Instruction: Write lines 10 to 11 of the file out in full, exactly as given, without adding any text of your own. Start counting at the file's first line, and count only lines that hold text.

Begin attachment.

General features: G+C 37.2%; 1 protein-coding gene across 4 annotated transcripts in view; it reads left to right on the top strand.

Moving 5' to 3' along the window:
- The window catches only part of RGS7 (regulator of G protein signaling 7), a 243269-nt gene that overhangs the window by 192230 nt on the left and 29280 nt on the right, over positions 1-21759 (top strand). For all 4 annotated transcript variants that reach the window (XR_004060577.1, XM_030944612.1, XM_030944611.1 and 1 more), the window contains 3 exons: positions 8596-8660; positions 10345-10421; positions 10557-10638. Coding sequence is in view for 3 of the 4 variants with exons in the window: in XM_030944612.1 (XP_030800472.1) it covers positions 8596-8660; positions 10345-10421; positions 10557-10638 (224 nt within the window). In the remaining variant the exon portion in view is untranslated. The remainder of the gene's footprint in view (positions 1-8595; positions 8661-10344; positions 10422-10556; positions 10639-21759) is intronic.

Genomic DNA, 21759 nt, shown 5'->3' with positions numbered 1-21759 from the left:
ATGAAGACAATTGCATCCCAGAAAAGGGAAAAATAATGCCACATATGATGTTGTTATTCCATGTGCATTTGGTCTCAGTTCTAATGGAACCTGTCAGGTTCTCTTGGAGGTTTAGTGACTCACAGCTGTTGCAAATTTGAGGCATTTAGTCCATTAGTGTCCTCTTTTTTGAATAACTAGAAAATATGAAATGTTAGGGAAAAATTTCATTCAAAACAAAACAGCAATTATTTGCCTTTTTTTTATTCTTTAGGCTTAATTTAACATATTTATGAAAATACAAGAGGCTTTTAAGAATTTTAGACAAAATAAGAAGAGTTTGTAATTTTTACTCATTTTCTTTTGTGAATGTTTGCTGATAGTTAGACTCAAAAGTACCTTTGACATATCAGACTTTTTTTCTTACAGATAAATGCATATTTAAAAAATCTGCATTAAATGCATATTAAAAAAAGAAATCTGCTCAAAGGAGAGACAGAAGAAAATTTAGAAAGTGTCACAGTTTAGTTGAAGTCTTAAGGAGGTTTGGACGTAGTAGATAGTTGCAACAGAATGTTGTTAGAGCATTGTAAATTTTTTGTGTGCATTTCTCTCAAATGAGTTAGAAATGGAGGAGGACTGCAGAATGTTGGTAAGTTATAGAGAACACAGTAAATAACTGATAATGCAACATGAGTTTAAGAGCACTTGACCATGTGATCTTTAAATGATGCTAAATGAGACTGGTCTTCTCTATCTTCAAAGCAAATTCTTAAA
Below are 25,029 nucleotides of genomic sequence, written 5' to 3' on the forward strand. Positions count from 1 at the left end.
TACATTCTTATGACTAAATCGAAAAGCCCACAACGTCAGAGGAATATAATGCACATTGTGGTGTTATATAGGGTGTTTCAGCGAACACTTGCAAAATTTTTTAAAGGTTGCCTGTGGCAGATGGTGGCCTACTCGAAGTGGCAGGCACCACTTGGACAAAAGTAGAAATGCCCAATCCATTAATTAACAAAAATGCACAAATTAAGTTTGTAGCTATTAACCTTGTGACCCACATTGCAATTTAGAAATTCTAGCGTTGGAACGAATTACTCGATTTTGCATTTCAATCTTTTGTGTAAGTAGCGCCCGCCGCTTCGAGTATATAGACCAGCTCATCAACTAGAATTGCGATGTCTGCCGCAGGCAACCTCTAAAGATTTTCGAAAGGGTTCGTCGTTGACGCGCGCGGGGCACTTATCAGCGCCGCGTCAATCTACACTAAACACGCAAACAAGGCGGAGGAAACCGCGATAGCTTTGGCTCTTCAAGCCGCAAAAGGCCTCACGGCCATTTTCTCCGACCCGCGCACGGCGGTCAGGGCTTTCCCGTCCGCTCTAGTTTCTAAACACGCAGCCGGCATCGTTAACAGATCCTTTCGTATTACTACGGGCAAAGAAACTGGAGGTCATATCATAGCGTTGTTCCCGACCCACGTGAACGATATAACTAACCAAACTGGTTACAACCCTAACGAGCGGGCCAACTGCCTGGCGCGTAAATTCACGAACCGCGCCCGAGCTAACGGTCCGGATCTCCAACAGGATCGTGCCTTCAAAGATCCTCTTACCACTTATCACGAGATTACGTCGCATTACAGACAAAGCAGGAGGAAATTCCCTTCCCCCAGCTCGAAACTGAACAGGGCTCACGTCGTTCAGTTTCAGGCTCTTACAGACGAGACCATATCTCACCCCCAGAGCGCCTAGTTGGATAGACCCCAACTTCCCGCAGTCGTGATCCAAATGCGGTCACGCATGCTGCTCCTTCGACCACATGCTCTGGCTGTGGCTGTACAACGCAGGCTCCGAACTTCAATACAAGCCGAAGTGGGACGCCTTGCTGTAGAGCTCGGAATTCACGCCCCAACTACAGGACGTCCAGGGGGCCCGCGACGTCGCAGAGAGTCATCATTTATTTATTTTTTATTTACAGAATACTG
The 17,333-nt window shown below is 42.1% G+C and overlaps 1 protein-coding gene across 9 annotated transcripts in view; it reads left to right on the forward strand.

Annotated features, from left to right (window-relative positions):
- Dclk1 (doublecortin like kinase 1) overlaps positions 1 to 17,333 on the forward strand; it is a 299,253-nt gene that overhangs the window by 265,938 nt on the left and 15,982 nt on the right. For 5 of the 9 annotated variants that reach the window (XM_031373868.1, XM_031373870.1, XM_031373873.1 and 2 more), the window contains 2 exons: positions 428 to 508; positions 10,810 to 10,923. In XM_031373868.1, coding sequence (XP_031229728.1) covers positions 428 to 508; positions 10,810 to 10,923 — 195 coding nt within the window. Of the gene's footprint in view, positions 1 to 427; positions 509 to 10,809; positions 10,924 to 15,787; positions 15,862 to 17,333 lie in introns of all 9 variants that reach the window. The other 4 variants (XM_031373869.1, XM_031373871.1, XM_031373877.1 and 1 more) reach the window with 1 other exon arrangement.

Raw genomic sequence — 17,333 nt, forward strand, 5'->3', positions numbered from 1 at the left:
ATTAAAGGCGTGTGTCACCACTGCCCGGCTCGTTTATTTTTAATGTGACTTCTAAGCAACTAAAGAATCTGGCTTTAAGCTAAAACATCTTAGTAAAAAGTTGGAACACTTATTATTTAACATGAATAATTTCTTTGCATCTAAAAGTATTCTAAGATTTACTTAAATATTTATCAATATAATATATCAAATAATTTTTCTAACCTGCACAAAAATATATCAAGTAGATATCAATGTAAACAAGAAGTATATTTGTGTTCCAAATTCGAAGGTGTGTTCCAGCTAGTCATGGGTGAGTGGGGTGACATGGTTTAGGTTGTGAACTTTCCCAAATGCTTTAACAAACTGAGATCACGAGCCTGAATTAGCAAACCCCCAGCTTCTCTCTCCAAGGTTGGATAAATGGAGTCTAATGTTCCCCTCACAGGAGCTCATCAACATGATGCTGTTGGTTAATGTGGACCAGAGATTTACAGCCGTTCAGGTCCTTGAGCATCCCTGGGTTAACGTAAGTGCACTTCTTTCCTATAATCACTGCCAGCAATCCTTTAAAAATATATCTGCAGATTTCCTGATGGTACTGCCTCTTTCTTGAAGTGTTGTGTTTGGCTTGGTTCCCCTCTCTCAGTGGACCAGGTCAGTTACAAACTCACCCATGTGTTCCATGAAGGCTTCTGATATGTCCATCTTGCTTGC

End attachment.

- Dclk1 (doublecortin like kinase 1) overlaps positions 1 to 17,333 on the forward strand; it is a 299,253-nt gene that overhangs the window by 265,938 nt on the left and 15,982 nt on the right. For 5 of the 9 annotated variants that reach the window (XM_031373868.1, XM_031373870.1, XM_031373873.1 and 2 more), the window contains 2 exons: positions 428 to 508; positions 10,810 to 10,923. In XM_031373868.1, coding sequence (XP_031229728.1) covers positions 428 to 508; positions 10,810 to 10,923 — 195 coding nt within the window. Of the gene's footprint in view, positions 1 to 427; positions 509 to 10,809; positions 10,924 to 15,787; positions 15,862 to 17,333 lie in introns of all 9 variants that reach the window. The other 4 variants (XM_031373869.1, XM_031373871.1, XM_031373877.1 and 1 more) reach the window with 1 other exon arrangement.

Raw genomic sequence — 17,333 nt, forward strand, 5'->3', positions numbered from 1 at the left: